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Review: 'On Desperate Ground' recounts horrors of Korean War's Chosin Reservoir battles

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On Desperate Ground

"On Desperate Ground: The Marines at the Reservoir, the Korean War’s Greatest Battle" by Hampton Sides.

ON DESPERATE GROUND: The Marines at the Reservoir, the Korean War’s Greatest Battle. By Hampton Sides. Doubleday. 416 pages. $30.

In his new book, “On Desperate Ground,” best-selling author and historian Hampton Sides has delivered a combat thriller, focusing on the hellish 1950 Battle for Chosin Reservoir during the Korean War.

Sides is one of the nation’s top narrative nonfiction writers. He tackled the incredible World War II rescue of Bataan Death March survivors in his haunting book “Ghost Soldiers.”

He later chronicled the assassination of Martin Luther King Jr. in “Hellhound on His Trail,” tracing the collision course of murderer James Earl Ray with the civil rights icon.

More recently, Sides focused on the ill-fated 1879 expedition to the North Pole of the USS Jeanette in his book “In the Kingdom of Ice,” an amazing story in which ice-stranded sailors were forced to hike a thousand miles out of the Arctic.

In his latest narrative, Sides drops readers on the frontline of the Korean War. There, Gen. Douglas MacArthur commanded United Nations forces battling Communist leader Kim Il-Sung of North Korea, whose troops had invaded the South in June 1950. By September, Communist forces had nearly overrun South Korea.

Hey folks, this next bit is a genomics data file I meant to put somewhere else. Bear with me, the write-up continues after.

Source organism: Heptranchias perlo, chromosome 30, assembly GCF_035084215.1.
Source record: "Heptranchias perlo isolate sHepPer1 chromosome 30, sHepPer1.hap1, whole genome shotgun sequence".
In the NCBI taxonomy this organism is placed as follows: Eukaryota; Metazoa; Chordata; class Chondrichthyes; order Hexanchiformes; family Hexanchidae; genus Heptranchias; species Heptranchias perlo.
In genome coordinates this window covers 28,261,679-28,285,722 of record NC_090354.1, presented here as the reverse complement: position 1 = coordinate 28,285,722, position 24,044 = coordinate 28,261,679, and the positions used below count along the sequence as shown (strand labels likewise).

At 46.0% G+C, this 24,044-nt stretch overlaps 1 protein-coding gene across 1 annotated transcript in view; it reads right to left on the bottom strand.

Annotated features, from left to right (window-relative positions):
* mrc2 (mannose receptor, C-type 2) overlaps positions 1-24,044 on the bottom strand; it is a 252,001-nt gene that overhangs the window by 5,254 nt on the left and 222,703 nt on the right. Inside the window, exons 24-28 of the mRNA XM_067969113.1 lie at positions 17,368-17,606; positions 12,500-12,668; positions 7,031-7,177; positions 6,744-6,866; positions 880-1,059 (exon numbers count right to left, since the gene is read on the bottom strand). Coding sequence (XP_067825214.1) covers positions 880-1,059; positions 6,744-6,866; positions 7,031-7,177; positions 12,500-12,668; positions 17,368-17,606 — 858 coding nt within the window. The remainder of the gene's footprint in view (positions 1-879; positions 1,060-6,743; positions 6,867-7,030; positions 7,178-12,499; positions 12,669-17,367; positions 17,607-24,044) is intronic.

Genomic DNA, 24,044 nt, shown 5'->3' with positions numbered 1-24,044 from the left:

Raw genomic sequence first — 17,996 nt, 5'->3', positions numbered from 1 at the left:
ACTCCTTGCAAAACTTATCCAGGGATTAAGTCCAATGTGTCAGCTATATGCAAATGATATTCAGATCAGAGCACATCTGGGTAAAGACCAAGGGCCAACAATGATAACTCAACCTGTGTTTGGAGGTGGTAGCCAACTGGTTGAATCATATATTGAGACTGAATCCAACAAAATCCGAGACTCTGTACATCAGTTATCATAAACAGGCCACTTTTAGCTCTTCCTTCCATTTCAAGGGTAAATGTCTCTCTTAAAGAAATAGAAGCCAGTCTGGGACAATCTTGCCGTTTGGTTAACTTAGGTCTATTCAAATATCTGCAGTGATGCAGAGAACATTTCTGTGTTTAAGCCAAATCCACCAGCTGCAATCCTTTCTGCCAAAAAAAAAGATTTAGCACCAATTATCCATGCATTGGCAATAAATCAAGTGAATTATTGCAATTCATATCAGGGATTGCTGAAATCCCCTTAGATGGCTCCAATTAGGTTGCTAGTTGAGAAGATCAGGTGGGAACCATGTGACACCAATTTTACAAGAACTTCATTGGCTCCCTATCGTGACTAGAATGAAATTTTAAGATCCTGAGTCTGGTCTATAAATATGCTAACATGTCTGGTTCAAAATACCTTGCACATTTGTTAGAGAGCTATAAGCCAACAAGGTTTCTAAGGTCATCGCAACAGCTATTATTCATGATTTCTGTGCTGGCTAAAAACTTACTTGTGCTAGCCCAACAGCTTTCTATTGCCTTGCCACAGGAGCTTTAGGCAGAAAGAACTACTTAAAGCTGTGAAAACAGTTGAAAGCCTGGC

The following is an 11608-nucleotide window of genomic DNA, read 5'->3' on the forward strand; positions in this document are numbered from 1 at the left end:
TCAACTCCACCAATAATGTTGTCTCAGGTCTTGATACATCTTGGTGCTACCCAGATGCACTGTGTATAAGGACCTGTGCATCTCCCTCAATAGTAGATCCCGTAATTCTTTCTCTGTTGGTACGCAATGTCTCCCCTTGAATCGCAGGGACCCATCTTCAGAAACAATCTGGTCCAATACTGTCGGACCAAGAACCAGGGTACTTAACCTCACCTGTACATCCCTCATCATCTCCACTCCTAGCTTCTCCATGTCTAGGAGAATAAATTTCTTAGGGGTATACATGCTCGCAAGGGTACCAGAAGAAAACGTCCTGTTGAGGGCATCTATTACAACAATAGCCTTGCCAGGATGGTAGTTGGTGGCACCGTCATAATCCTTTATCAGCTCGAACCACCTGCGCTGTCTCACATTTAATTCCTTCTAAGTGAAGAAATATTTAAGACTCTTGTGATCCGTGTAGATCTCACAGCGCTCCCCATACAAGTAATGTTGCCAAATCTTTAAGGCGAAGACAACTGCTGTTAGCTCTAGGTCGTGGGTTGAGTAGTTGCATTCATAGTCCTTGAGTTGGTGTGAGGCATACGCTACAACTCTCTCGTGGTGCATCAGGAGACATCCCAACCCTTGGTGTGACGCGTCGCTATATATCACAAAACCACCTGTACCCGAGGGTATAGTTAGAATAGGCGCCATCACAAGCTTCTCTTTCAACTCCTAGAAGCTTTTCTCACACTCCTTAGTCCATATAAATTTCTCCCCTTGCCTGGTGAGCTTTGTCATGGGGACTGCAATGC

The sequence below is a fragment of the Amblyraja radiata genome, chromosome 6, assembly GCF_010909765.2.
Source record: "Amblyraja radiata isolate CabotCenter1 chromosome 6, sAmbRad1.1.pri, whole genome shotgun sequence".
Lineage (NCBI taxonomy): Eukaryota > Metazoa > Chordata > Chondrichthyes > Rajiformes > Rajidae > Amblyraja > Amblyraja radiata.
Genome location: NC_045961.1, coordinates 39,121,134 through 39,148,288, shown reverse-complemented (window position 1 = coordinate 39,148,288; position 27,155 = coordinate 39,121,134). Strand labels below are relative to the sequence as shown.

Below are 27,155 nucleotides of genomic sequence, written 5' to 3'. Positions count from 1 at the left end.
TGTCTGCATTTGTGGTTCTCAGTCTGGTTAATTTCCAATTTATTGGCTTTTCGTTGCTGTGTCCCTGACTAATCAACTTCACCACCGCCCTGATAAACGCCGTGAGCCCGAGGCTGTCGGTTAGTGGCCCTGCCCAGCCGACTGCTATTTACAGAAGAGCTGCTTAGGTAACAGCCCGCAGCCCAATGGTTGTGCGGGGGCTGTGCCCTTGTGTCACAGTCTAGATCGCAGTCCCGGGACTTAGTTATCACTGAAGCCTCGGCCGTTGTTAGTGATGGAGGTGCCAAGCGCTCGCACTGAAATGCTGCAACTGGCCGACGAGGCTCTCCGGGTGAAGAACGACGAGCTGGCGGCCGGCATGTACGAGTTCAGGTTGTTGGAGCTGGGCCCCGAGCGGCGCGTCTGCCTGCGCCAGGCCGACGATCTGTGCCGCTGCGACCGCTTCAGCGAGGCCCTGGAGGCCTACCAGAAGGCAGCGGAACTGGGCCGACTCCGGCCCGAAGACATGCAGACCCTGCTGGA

The book opens with the Sept. 15 amphibious landing at Inchon, a bold and surprising move by MacArthur that allowed U.N. forces, most of whom were American, to successfully seize the capital of Seoul and repel North Korean forces.

With the tide now in his favor, MacArthur turns his troops north, convinced he can quickly defeat Communist forces and have his troops home by Christmas.

Chinese leader Mao Zedong, however, is not willing to let neighboring North Korea fall so easily, ordering 300,000 troops south to fight. Those forces set a trap high in the snowy mountains around a massive man-made lake called the Chosin Reservoir.

“In this desolate country,” Sides writes, “there were no airstrips, no functioning rail lines, no other ways to receive reinforcements or evacuate casualties. They had only one road in, and, should anything happen, only one road out.”

Up this winding mountain path, MacArthur’s forces traveled, soon to face an unexpected new adversary, the cold, which Sides describes in powerful detail.

“It stole into the men’s nostrils, took away their breath, froze the phlegm in their sinuses,” he writes. “Fingers stuck to metal. Helicopters refused to rise. Truck engines balked. Rifles seized. Batteries fizzled. The cold seemed to come with only one upside: It had a cauterizing effect on wounds.”